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Source: HP.

Last November, Hewlett-Packard (NYSE:HPQ) officially unveiled its plans to enter the 3D printing market sometime in 2016 with a homegrown technology it's calling Multi Jet Fusion. According to the tech giant, Multi Jet Fusion will be up to 10 times faster than leading extrusion-based and selective laser sintering 3D printing technologies on the market today.

Given the success HP has experienced in the 2D printing world, along with its expertise, resources, and enterprise reach, it's clear why industry watchers have been keeping a close eye on HP's hotly anticipated entrance into the 3D printing space. Here's what the competition and industry experts have been saying about HP's upcoming 3D printer.

Don't underestimate the complexity required to become a meaningful player
Prior to HP's formal announcement, 3D Systems' (NYSE:DDD) CEO Avi Reichental weighed in on HP's 3D printing entrance during the company's first-quarter 2014 earnings call:

As to the questions about HP, look, we think that companies like HP have unlimited resources and capabilities and technology. But we also believe that entering in a meaningful way into the 3D printing space requires multiple technologies and print engines. We've been saying this for about five years. In the last few years, our competitors came to view this in the same way that we have and they all transitioned themselves from pure-play players to multiple print engines [technologies]. We've been saying this for about five years and of course we have seven print engines [technologies]. Again, [3D Systems has] a substantial first-mover advantage and cost advantage in those areas.

And so, we take companies like HP very seriously. We also don't underestimate the degree of complexity that they would have to position themselves as a relevant and meaningful player across the design and manufacturing marketplaces that are demanding these products.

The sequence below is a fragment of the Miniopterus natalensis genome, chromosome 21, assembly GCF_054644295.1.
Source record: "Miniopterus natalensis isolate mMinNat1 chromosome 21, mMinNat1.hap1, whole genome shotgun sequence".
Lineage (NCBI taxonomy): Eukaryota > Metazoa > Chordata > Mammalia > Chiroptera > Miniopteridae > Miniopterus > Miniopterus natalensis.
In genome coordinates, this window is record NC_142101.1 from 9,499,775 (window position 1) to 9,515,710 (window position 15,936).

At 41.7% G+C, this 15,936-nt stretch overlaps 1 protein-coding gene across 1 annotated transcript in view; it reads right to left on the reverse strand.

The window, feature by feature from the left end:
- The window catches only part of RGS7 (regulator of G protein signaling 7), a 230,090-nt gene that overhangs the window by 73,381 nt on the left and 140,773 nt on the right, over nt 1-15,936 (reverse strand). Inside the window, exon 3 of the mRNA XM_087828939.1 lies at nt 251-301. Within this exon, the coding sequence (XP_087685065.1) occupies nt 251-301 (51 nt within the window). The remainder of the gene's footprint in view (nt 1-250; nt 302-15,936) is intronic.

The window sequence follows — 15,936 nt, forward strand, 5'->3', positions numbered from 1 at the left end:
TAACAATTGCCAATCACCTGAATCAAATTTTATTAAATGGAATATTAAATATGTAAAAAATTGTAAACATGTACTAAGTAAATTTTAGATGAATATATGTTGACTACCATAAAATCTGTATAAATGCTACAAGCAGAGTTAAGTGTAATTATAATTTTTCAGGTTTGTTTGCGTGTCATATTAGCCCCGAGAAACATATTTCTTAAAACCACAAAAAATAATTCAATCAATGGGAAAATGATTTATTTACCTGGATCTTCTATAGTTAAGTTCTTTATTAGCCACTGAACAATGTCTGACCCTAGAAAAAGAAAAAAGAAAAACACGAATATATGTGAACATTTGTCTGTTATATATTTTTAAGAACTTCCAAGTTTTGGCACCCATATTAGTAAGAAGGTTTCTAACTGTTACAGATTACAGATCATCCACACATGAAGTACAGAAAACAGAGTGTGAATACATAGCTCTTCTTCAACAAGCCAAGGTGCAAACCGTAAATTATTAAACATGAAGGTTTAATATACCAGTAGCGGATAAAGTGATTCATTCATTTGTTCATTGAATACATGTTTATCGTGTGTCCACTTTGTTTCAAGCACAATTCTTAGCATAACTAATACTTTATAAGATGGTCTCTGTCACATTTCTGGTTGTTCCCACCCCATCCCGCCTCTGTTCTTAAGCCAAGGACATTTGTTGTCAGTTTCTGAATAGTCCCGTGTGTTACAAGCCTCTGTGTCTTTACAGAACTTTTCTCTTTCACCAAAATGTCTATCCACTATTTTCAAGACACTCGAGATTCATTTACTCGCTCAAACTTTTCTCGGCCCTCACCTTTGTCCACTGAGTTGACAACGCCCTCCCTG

From 3D Systems' perspective, because HP will initially be entering the 3D printing space with a single technology, Multi Jet Fusion, the tech giant won't be able to capitalize on all the growth potential 3D printing has to offer. 3D Systems bases this belief on the assumption that different 3D printing technologies are often best suited for specific applications, and the more 3D printing applications a company can serve, the greater its revenue-generating potential. With seven distinct 3D printing technologies in its portfolio -- the most of any 3D printing company -- 3D Systems' multi-faceted approach has arguably enabled the company to cater to the most diverse range of 3D printing applications.

Maximizing value
During EuroMold 2014, the world's largest 3D printing conference held in Frankfurt, Germany, I asked Stratasys' (NASDAQ:SSYS) Fred Fischer, director fused deposition modeling and PolyJet applications, about HP entering the fray.

Stratasys' recent research and development spending aligns nicely with Fischer's comments around the company's commitment of improving and maximizing the value of its products:

SSYS Research and Development Expense (Quarterly) Chart

SSYS Research and Development Expense (Quarterly) data by YCharts.

Mothballing the competition
Terry Wohlers of Wohlers Associates, a leading 3D printing insights company that's been tracking the industry since its inception, made an incredibly bold statement about the prospect of Multi Jet Fusion when HP debuted the technology:

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Source: HP.

When I caught up with Tim Caffrey at EuroMold, Wohlers' senior consultant, I couldn't pass up the opportunity to have him elaborate on Terry's comment, which can be found in the video below, between 0:12 and 2:36:

Given that Wohlers Associates is highly regarded across the 3D printing industry in terms of expertise and insights, this endorsement may carry significant weight in favor of HP's 3D printer over competitors and could potentially help the company drive initial sales.

Potential challenges
Mcor Technologies
, an Ireland-based 3D printing company that utilizes ordinary copy paper for its printers' primary material and can produce full-color 3D printed objects, understands the challenges HP may face when applying color treatment to its plastic-based parts:

What to watch going forward
Although Stratasys and 3D Systems have formally gone on record about how HP's 3D printing entrance is validating for the 3D printing industry at large, the comments made by Wohlers Associates could lead one to believe the tech giant's entrance may pose a significant risk for 3D printing investors.

Considering Multi Jet Fusion will cater to the professional and industrial 3D printing segments with a compelling value proposition in terms of speed, investors should monitor corresponding product revenues from 3D Systems and Stratasys in the quarters ahead of its release to try to gain early indications if HP is on the verge of becoming the next major 3D printing player.

Steve Heller owns shares of 3D Systems. The Motley Fool recommends 3D Systems and Stratasys. The Motley Fool owns shares of 3D Systems and Stratasys. Try any of our Foolish newsletter services free for 30 days. We Fools may not all hold the same opinions, but we all believe that considering a diverse range of insights makes us better investors. The Motley Fool has a disclosure policy.